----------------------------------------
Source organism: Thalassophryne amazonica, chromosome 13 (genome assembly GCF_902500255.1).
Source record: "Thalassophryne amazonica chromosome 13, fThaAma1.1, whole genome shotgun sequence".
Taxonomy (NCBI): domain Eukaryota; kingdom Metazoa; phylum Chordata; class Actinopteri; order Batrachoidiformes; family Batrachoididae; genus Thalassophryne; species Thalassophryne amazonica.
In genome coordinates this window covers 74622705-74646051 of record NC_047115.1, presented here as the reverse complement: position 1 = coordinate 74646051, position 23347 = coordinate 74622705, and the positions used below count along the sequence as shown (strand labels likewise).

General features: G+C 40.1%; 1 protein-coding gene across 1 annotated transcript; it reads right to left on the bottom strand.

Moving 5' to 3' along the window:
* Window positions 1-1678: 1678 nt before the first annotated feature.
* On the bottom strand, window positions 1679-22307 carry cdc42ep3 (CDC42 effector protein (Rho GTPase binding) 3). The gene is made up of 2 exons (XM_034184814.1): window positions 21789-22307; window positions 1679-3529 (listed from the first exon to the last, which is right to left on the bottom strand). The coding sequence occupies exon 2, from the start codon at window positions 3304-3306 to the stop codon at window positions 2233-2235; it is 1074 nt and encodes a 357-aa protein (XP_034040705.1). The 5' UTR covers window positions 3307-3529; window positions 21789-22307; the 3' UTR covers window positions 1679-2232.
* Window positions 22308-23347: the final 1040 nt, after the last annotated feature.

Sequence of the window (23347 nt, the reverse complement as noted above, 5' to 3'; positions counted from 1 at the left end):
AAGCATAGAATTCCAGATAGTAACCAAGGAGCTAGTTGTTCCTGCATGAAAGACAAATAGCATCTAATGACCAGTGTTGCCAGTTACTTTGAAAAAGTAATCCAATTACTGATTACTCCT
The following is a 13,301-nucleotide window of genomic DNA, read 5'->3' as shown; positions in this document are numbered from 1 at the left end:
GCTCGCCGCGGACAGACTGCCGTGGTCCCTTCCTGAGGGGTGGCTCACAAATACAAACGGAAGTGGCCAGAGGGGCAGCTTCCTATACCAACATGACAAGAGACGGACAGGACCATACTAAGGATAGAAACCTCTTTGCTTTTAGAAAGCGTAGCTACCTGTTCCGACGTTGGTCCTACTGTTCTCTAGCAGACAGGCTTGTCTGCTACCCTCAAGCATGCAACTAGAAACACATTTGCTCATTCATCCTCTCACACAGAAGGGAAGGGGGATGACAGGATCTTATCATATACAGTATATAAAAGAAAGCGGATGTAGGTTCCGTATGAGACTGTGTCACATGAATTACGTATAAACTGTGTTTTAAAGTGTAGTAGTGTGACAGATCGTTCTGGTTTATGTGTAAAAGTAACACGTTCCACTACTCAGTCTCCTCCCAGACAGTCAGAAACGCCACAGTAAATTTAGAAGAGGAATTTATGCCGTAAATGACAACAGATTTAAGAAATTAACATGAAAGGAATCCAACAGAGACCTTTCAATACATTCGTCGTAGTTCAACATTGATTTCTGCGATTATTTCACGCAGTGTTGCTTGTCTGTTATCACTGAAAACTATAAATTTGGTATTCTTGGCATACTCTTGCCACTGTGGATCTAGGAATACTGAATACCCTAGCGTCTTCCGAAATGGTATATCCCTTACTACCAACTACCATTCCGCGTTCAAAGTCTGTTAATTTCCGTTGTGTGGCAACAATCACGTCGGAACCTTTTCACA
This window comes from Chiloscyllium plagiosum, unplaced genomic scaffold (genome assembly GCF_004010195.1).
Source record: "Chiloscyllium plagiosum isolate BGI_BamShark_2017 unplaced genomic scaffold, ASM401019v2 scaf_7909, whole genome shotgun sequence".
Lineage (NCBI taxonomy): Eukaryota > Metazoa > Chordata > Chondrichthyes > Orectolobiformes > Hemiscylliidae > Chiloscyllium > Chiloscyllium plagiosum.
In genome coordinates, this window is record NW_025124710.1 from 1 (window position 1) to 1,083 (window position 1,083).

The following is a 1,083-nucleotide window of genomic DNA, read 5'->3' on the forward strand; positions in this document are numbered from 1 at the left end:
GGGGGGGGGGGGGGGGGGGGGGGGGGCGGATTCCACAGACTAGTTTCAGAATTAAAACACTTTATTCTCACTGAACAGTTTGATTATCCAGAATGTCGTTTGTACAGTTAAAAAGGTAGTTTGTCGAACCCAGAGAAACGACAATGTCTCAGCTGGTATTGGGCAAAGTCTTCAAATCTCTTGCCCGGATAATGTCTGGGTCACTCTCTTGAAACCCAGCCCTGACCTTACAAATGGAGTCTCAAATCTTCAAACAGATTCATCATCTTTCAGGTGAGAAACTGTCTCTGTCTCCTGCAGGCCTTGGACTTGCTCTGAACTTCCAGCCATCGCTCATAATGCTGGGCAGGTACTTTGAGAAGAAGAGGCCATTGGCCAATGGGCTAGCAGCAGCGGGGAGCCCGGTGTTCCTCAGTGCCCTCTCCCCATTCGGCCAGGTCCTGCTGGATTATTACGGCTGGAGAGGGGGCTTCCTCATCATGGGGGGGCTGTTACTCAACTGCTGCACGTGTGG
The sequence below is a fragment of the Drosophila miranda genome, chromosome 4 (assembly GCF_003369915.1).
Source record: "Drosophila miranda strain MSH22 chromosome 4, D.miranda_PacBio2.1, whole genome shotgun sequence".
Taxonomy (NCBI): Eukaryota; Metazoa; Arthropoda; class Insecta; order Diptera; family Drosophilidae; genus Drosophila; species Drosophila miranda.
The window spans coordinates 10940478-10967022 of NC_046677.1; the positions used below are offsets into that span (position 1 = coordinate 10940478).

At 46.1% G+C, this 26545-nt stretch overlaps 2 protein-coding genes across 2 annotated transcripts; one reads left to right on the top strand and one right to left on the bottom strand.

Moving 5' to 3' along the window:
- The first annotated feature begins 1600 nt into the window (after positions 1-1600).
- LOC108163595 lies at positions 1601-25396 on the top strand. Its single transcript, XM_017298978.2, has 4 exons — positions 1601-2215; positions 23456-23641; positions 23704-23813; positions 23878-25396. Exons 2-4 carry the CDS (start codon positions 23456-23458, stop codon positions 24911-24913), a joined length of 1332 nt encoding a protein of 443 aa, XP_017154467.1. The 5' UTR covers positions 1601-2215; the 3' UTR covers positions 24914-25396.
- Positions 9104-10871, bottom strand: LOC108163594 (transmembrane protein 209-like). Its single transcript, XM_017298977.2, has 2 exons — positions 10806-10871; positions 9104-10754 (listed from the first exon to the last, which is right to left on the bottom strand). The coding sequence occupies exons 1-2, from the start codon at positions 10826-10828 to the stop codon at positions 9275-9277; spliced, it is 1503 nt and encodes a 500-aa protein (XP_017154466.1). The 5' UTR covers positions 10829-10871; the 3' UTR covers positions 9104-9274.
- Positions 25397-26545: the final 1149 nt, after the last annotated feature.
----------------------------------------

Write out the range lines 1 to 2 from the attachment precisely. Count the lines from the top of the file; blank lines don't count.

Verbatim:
Source organism: Thalassophryne amazonica, chromosome 13 (genome assembly GCF_902500255.1).
Source record: "Thalassophryne amazonica chromosome 13, fThaAma1.1, whole genome shotgun sequence".